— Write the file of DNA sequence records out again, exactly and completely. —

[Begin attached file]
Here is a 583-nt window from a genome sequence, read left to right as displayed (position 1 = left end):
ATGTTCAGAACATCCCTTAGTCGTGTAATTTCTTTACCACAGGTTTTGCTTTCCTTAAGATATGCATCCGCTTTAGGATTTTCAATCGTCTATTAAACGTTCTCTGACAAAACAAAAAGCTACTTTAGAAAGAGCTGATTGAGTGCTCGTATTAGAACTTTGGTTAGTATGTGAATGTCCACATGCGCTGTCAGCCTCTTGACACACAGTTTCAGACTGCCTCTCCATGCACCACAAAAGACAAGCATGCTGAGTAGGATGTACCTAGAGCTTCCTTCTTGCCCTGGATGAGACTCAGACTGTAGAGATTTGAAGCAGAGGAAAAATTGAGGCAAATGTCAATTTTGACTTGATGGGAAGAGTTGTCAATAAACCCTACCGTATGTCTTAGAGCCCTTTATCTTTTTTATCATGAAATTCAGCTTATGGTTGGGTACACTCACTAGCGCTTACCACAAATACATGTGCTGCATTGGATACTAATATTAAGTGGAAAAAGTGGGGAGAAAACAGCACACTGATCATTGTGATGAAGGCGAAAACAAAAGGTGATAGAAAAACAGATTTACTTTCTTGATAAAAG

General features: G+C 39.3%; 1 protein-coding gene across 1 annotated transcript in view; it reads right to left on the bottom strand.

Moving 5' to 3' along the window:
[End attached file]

Here is a 583-nt window from a genome sequence, read left to right as displayed (position 1 = left end):
ATGTTCAGAACATCCCTTAGTCGTGTAATTTCTTTACCACAGGTTTTGCTTTCCTTAAGATATGCATCCGCTTTAGGATTTTCAATCGTCTATTAAACGTTCTCTGACAAAACAAAAAGCTACTTTAGAAAGAGCTGATTGAGTGCTCGTATTAGAACTTTGGTTAGTATGTGAATGTCCACATGCGCTGTCAGCCTCTTGACACACAGTTTCAGACTGCCTCTCCATGCACCACAAAAGACAAGCATGCTGAGTAGGATGTACCTAGAGCTTCCTTCTTGCCCTGGATGAGACTCAGACTGTAGAGATTTGAAGCAGAGGAAAAATTGAGGCAAATGTCAATTTTGACTTGATGGGAAGAGTTGTCAATAAACCCTACCGTATGTCTTAGAGCCCTTTATCTTTTTTATCATGAAATTCAGCTTATGGTTGGGTACACTCACTAGCGCTTACCACAAATACATGTGCTGCATTGGATACTAATATTAAGTGGAAAAAGTGGGGAGAAAACAGCACACTGATCATTGTGATGAAGGCGAAAACAAAAGGTGATAGAAAAACAGATTTACTTTCTTGATAAAAG

General features: G+C 39.3%; 1 protein-coding gene across 1 annotated transcript in view; it reads right to left on the bottom strand.

Moving 5' to 3' along the window: